Readers are invited to write in with their questions about decisions of the Pharmaceutical Benefits Advisory Committee (PBAC). Australian Prescriber publishes selected questions from readers, together with answers from the PBAC. Questions may address issues such as regulatory decisions, pharmaceutical benefits listings and withdrawals.

This exclusive arrangement helps Australian Prescriber readers understand how the contents of the Pharmaceutical Benefits Scheme (PBS, see are determined.

Letters and responses are reviewed by the Editorial Executive Committee and may be edited before publication. It may not be possible to reply to all individual questions.


Your questions to the PBAC

Aust Prescr 2013;36:82 | 3 June 2013 |

I noted with interest in the latest edition of NPS RADAR that pregabalin has been approved for neuropathic pain. The stated justification is ‘non-inferior in efficacy and safety to amitriptyline and gabapentin (from indirect comparisons)’.1

Later it is stated that gabapentin is an effective treatment for neuropathic pain, but is not subsidised on the PBS for that indication. I would add that it has been available for many years and its dosage and adverse effects are well known to prescribers.

Many patients with neuropathic pain have been paying very high prices for their gabapentin for 10 years or more. The recent decision has created the illogical situation in which long-standing users of gabapentin, who are controlled on a well understood drug, will be paying more than patients being started on a much newer drug with less well established efficacy and safety.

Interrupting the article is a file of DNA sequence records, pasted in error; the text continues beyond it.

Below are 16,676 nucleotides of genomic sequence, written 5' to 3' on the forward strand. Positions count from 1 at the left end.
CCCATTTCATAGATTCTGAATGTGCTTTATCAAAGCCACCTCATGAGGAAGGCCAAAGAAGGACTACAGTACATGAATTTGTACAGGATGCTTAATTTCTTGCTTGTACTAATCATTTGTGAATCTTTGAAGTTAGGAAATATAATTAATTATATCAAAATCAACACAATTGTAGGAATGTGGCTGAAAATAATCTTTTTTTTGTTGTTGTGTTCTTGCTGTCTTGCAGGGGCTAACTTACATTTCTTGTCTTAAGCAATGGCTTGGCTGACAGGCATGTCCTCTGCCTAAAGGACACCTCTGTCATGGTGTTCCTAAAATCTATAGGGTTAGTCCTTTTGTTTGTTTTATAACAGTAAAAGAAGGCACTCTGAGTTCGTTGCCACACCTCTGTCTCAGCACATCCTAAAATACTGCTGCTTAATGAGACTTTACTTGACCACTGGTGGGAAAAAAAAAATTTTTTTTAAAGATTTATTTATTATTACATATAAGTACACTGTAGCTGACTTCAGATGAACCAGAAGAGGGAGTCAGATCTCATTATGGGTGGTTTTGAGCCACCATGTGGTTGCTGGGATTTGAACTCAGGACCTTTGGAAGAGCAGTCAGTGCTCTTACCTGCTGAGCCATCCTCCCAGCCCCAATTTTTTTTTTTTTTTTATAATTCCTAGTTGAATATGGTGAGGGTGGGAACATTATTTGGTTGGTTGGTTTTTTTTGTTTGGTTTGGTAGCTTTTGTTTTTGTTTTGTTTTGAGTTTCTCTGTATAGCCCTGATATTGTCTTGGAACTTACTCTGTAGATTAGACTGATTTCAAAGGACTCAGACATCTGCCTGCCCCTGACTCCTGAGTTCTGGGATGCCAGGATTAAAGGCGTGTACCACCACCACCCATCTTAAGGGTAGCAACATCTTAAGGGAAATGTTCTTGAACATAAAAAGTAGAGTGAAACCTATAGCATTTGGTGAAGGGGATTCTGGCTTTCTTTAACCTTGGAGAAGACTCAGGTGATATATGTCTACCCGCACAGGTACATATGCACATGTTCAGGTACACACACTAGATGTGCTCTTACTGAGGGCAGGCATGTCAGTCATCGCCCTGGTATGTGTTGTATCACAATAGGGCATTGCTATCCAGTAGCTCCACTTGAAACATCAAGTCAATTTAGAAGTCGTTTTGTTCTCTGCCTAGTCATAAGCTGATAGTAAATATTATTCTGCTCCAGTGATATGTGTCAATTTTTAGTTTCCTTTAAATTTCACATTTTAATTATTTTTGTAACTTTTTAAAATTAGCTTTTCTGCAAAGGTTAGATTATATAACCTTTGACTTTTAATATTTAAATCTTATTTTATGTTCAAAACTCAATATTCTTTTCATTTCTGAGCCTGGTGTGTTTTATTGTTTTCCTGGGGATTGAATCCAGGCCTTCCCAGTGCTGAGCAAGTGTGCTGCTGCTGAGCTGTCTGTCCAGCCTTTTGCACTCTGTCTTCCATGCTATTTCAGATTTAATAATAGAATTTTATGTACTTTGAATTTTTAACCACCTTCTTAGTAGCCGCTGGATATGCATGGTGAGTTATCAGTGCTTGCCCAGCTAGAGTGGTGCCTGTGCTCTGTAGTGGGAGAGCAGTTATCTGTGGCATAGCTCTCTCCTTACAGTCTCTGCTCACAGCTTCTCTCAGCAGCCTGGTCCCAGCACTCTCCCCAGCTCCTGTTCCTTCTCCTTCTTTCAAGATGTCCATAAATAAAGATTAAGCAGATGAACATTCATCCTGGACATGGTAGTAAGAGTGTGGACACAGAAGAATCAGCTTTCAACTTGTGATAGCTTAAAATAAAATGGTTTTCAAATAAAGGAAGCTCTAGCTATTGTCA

Does the PBAC intend to rectify this scenario?

Gillian Shenfield
Clinical pharmacologist


PBAC response:

Gabapentin is currently available as a pharmaceutical benefit in Australia for the treatment of partial epileptic seizures which are not controlled satisfactorily by other antiepileptic drugs, however it is not listed for neuropathic pain. The PBAC has in the past rejected applications for the subsidy of gabapentin for the treatment of neuropathic pain.

The grounds for rejection were lack of evidence in the proposed population, as the clinical trial data did not reflect the population covered by the proposed PBS restriction, and uncertain cost-effectiveness in this patient group. Any re-submission must address those matters. It may provide new data or modify the previously requested indication.

In order to facilitate the listing of gabapentin for neuropathic pain, Professor Sansom, the former Chair of the PBAC, had held meetings with pain specialists. The Department of Health and Ageing is also in contact with sponsors of gabapentin to try to progress its listing for neuropathic pain. The PBAC would consider any submission proposing the listingof gabapentin as a pharmaceutical benefit for this condition on its merits.